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The essays in this collection examine philosophical, religious, and literary or artistic texts using methodologies and insights that have grown out of reflection on literature and art. In them, them phrase “material spirit” becomes a point of departure for considering the continuing spectral effects of religious texts and concerns in ways that do not simply call for, or assume, new orrenewed forms of religiosity. The writers in this collection seek to examine religion beyond traditional notions of transcendence: Their topics range from early Christian religious practices to global climate change. Some of the essays explore religious themes or tones in literary texts, for example, works by Wordsworth, Hopkins, Proust, Woolf, and Teresa of Avila. Others approach—in a literarycritical mood—philosophical or para-philosophical writers such as Bataille, Husserl, Derrida, and Benjamin. Still others treat writers of a more explicitly religious orientation, such as Augustine, Rosenzweig, or Bernard of Clairvaux.
Shortlisted for the 2015 Modernist Studies Association Book Prize This book shows how American literary culture in the first half of the twentieth century saw “irony” emerge as a term to describe intersections between aesthetic and political practices. Against conventional associations of irony with political withdrawal, Stratton shows how the term circulated widely in literary and popular culture to describe politically engaged forms of writing. It is a critical commonplace to acknowledge the difficulty of defining irony before stipulating a particular definition as a stable point of departure for literary, cultural, and political analysis. This book, by contrast, is the first to derive definitions of “irony” inductively, showing how writers employed it as a keyword both before and in opposition to the institutionalization of New Criticism. It focuses on writers who not only composed ironic texts but talked about irony and satire to situate their work politically: Randolph Bourne, Benjamin De Casseres, Ellen Glasgow, John Dos Passos, Ralph Ellison, and many others.
“Yes, Kant did indeed speak of extraterrestrials.” This phrase could provide the opening for this brief treatise of philosofiction (as one speaks of science fiction). What is revealed in the aliens of which Kant speaks—and he no doubt took them more seriously than anyone else in the history of philosophy—are the limits of globalization, or what Kant called cosmopolitanism. Before engaging Kantian considerations of the inhabitants of other worlds, before comprehending his reasoned alienology, this book works its way through an analysis of the star wars raging above our heads in the guise of international treaties regulating the law of space, including the cosmopirates that Carl Schmitt sometimes mentions in his late writings. Turning to track the comings and goings of extraterrestrials in Kant’s work, Szendy reveals that they are the necessary condition for an unattainable definition of humanity. Impossible to represent, escaping any possible experience, they are nonetheless inscribed both at the heart of the sensible and as an Archimedean point from whose perspective the interweavings of the sensible can be viewed. Reading Kant in dialogue with science fiction films (films he seems already to have seen) involves making him speak of questions now pressing in upon us: our endangered planet, ecology, a war of the worlds. But it also means attempting to think, with or beyond Kant, what a point of view might be.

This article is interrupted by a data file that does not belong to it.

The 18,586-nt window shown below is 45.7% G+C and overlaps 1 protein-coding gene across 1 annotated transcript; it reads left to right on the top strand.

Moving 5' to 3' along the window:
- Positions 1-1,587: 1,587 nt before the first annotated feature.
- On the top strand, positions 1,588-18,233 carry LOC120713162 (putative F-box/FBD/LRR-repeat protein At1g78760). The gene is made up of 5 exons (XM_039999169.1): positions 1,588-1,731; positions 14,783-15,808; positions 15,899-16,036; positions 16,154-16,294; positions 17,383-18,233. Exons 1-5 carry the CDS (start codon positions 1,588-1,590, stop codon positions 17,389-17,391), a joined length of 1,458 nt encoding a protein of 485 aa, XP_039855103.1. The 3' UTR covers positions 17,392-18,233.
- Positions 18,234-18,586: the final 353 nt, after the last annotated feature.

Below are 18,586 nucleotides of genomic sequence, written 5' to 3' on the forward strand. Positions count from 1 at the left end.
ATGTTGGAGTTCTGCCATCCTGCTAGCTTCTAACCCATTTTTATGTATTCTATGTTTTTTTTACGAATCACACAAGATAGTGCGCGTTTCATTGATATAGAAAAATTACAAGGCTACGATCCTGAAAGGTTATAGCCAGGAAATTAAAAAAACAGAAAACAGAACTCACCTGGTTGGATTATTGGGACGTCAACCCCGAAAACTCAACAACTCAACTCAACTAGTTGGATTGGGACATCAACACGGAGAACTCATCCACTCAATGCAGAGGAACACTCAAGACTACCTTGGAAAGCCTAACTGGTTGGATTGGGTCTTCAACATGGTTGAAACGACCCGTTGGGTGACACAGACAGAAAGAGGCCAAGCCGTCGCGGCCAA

It is said that words are like people: One can encounter them daily yet never come to know their true selves. This volume examines what words are—how they exist—in religious phenomena. Going beyond the common idea that language merely describes states of mind, beliefs, and intentions, the book looks at words in their performative and material specificity. The contributions in the volume develop the insight that our implicit assumptions about what language does guide the way we understand and experience religious phenomena. They also explore the possibility that insights about the particular status of religious utterances may in turn influence the way we think about words in our language.